Group News Releases
Prudential delivers excellent increases for its 4.5m with-profits customers
21 Feb 2006
Prudential’s 4.5 million with-profits customers are to receive increases of up to 18 per cent in their policy values after the investment giant’s with-profits fund delivered an exceptional annual return of 20 per cent (before tax and charges) in 2005.
The Pru’s with-profits fund, which at £83 billion is the UK’s largest, has significantly outperformed the FTSE-100 Total Return and FTSE All-Share Total Return indices over five and 10 years and outstripped competitor funds. Its nearest major competitor delivered 17.7 per cent gross in 2005.
For the second year running, Prudential has increased year-on-year payouts across the vast majority of policies and in doing so, has raised the benchmark significantly for the with-profits reporting season.
Prudential has achieved this outstanding result due to its superior investment performance, its investment freedom which allows it to change the asset mix to reflect its views on markets, and its continued focus on maintaining the financial health of the with-profits fund. All of this adds up to an exceptionally strong with-profits fund.
Ned Cazalet, Cazalet Consulting, and a leading industry commentator, said: “Looking at the nine larger with-profits funds (CGNU Life, Clerical Medical, Commercial Union, Friends Provident, Norwich Union, Prudential, Scottish Mutual, Scottish Widows and Standard Life) that have reported to date, the underlying gross unsmoothed investment performance achieved by the Prudential’s with-profit assets stands head and shoulders above everybody else – a 45 per cent cumulative return over the six calendar years from 2000 compared to an average of 20 per cent for the rest.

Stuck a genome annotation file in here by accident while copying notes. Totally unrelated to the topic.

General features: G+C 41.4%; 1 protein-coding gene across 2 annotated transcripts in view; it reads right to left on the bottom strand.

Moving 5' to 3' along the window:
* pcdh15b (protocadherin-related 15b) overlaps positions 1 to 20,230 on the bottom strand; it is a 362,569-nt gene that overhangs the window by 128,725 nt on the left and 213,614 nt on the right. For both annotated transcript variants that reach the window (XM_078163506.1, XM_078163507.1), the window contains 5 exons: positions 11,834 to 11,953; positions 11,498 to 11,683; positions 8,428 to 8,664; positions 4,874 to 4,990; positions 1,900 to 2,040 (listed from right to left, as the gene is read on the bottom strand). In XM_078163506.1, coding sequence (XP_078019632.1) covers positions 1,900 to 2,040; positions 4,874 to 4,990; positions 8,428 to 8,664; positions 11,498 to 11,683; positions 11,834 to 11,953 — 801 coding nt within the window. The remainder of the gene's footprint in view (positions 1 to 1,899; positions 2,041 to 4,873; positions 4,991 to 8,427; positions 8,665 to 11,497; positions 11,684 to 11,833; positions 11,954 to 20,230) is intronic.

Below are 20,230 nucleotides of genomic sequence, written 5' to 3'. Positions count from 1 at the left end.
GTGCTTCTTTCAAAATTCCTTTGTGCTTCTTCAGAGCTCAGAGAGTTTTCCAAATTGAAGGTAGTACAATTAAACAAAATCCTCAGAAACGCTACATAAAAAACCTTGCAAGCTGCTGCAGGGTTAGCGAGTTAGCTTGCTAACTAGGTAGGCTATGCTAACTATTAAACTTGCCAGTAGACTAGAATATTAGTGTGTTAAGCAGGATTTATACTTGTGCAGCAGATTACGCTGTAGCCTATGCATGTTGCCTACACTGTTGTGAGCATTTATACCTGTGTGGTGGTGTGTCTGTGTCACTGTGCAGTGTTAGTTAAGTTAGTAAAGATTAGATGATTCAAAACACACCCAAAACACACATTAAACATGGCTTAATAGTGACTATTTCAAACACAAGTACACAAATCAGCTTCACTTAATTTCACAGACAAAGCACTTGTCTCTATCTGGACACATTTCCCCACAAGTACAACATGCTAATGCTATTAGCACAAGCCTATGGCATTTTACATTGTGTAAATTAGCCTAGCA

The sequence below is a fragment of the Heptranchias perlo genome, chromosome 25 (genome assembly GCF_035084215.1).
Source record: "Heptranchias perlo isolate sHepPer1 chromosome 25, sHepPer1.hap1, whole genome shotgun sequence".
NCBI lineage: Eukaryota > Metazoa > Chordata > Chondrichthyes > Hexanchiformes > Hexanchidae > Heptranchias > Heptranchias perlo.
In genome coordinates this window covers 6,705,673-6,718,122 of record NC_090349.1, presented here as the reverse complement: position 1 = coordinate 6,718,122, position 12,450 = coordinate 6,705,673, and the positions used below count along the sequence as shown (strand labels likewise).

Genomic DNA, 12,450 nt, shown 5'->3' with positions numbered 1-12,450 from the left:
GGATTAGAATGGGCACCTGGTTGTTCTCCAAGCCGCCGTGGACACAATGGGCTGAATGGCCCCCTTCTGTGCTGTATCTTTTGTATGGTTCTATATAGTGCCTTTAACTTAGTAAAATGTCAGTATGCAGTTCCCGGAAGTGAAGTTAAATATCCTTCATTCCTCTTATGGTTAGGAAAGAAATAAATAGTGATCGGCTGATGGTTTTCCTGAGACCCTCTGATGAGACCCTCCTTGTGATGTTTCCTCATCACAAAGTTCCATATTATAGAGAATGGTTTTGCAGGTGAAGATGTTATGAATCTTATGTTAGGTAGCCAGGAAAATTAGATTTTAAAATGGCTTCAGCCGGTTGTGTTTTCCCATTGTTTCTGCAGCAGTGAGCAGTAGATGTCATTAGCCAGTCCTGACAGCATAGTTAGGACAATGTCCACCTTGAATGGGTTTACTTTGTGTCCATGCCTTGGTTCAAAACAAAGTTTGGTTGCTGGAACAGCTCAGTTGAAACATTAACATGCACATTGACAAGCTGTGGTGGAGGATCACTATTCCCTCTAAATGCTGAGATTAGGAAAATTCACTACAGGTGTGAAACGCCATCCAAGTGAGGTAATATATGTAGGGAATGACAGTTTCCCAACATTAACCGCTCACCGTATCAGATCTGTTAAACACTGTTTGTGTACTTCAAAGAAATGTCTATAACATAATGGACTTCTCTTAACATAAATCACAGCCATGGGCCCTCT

“Since 2000, with-profit fund assets have generally delivered better returns than equities. The 45 per cent return achieved by Prudential since the start of the decade compares to the 5 per cent total cumulative return clocked up by the FTSE All-Share index and -2.8 per cent outcome for the FTSE-100.”
Excellent increases in payout values
Policy values on Prudence Bond increased by up to 13 per cent compared with a year ago while values on pensions rose by up to 18 per cent.
Prudential believes this is a more significant measure for policyholders as it shows the return on their policies over the last year rather than making a comparison with a product maturing a year ago which is not relevant for nearly all policyholders.
Policies in 2006 show increases compared with their position a year ago of:
Note: all figures are after deduction of tax (where relevant) and charges.
Roger Ramsden, Executive Director, Prudential UK and Europe, said: “This is a continuing and strong validation for the concept of an actively managed and well run with-profits fund which is delivering excellent returns for our investors.
“Prudential savers are enjoying the returns we are providing as a reward for maintaining their investments through the turbulence and volatility of stock markets at the start of the decade.
“We strongly believe that all with-profits funds are not the same and it’s important that investors aren’t led into bad investment decisions based on sweeping generalisations about the with-profits sector as a whole.